I’m not perfect. But sometimes I try to be.
And that is one futile battle. Salvador Dali said it best:
Have no fear of perfection. You’ll never reach it.
Yet even though I know that in my head, oftentimes my actions and heart-attitude reflect otherwise.
And perfectionism can be paralyzing, lemmetellya.
It can stifle creativity. Confuse our motives. Prevent us from ever beginning.
So, when my brand spankin’ new Journaling Bible arrived on my doorstep two weeks ago, I knew that if I wanted to embrace this new form of spiritual and artistic expression with creative freedom, I needed to make a bold move. I needed to declare exactly what this Bible would be for and what it would NOT be for.
And so, on the inside cover of my ESV Single-Column Journaling Bible, I created what I call my Permission Pages. And they set me free!
In fact, it was such a worthwhile exercise for me, I thought I would dedicate this entire post to sharing about it so others might benefit from a similar exercise in their Journaling Bible (or journal of any kind). Especially those for whom perfectionism is a frenemy like it is for me.
…if you haven’t yet read my introductory post, Welcome to My Journaling Bible: heART in the margins, you may want to check that out, and then come back to finish the rest of this post. It’s a helpful primer for anyone who is new to the concept of using a Bible like an art journal. I also take a stab at any questions you might have about it because I certainly had a lot of questions when I first learned about it!
The Origin of this Concept
Back at Wheaton College, during one of my “office hours” with my theatre professor Mark Lewis, we chatted about how my perfectionism and fear of failure were getting in the way of my acting work. So, he gave me a challenge. And I took it.
Before beginning my next exercise in class, I looked at my classmates and declared these 8 words – – 8 little words that set me free in a big way:
“This is going to be ordinary and unimpressive.”
And just like that, the pressure was off. The crazy high standard for perfection that I had placed on myself vanished. And then, I was able to begin my acting work with a sense of creative freedom and abandon that I hadn’t experienced before.
And friends, it was life-changing.
What Permission Looks Like
Now, whenever I get a brand new journal, I like to make an “ordinary and unimpressive” declaration on the first page – – a reminder that my journal pages are safe places to play, make mistakes, make messes, be imperfect. By silencing the inner critic right out of the gate on page 1, she is less likely to reappear later on and twist something meant to be full of joy into something laden with pressure – – something I never want a journal or my Journaling Bible to be.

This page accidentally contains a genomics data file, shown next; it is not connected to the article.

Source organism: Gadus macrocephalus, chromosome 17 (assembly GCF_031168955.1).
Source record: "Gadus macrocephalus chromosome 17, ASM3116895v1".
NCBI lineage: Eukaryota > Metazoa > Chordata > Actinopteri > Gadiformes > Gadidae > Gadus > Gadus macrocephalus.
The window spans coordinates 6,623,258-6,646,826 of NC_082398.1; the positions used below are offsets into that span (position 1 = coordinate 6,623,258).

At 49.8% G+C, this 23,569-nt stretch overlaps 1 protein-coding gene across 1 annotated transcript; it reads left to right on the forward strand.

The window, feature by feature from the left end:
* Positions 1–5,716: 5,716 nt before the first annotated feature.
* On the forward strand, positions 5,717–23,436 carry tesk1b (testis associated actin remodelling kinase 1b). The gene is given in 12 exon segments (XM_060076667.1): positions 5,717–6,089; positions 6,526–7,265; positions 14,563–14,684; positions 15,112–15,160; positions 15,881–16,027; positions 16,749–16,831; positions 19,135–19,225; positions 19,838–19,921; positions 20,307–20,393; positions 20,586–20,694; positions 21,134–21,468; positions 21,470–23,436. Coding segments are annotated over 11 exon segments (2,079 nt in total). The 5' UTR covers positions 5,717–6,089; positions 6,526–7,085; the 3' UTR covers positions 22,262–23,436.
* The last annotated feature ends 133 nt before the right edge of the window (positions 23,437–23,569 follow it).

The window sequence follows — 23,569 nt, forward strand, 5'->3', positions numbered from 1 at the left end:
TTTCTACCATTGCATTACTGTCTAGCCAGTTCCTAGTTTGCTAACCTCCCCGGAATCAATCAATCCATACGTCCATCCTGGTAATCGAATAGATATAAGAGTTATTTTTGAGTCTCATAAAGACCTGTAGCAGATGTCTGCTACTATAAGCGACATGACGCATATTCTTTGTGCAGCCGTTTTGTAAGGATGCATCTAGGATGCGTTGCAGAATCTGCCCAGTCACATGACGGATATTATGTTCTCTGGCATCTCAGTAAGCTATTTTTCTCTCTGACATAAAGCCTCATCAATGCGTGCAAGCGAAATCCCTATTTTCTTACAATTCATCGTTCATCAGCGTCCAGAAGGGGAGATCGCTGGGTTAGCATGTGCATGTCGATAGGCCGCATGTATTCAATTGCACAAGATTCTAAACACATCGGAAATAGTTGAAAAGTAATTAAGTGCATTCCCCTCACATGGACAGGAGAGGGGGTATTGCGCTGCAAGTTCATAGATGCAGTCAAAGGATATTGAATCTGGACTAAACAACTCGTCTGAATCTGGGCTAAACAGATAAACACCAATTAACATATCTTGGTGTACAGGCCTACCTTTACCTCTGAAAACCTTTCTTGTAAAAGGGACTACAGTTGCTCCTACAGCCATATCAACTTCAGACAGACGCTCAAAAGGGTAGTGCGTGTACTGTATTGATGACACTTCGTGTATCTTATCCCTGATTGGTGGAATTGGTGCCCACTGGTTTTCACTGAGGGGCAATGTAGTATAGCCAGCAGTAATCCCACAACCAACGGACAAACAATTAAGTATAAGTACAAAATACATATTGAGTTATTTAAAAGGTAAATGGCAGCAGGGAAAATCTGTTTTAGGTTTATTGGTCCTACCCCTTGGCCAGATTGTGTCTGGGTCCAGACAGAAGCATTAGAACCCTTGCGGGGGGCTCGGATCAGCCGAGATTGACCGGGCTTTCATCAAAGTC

I also strive to pass on that permission to my students. At the beginning of each school year, I used to show my English students a clip from Sir Ken Robinson’s TED Talk, “Do Schools Kill Creativity?” (I urge you to carve out a few minutes to watch it if you haven’t seen it already.)
One of my favorite quotes of his that always sparked a fruitful discussion for us was this:
“If you’re not prepared to be wrong, you’ll never come up with anything original.”
Let that sink in for a spell.
That, my friends, is why I personally believe it can be so valuable to take even just a moment to look your own fear of failure in the face and tell it, “You don’t belong here. Hit the road, Jack!”
Because once we free ourselves of fear and perfectionism, well, the sky’s the limit where creativity and innovation are concerned. And I love the implications of what that might mean for my Bible study and yours.
The Process of Creating my Permission Pages
I decided that I before I dove into art-journaling scripture, I wanted to created some Permission Pages in the front of my new Journaling Bible. So, I dedicated an afternoon to meditating on the prompt, “This Bible is for….” I did a wee bit of practice on scrap paper, but not much. Then, I set to work with *watercolors and my doodling pen, filling up that first page on my inside front cover. The style is inspired by one of my favorite Instagramers, Pepper and Twine.
The next day, I took it a step further and created a second page with two more decrees: “This Bible is not for…” and “These pages may….” I wanted to make sure I was 100% clear on my intentions, and that I didn’t give my perfectionistic tendencies any wiggle room. She’s a feisty one, she is!
For that second page, I used watercolors and my doodling pen on a rectangle of white cardstock, so I could cover up the text on the page that red “This Bible belongs to.” I figure I can recreate that page later on somewhere else.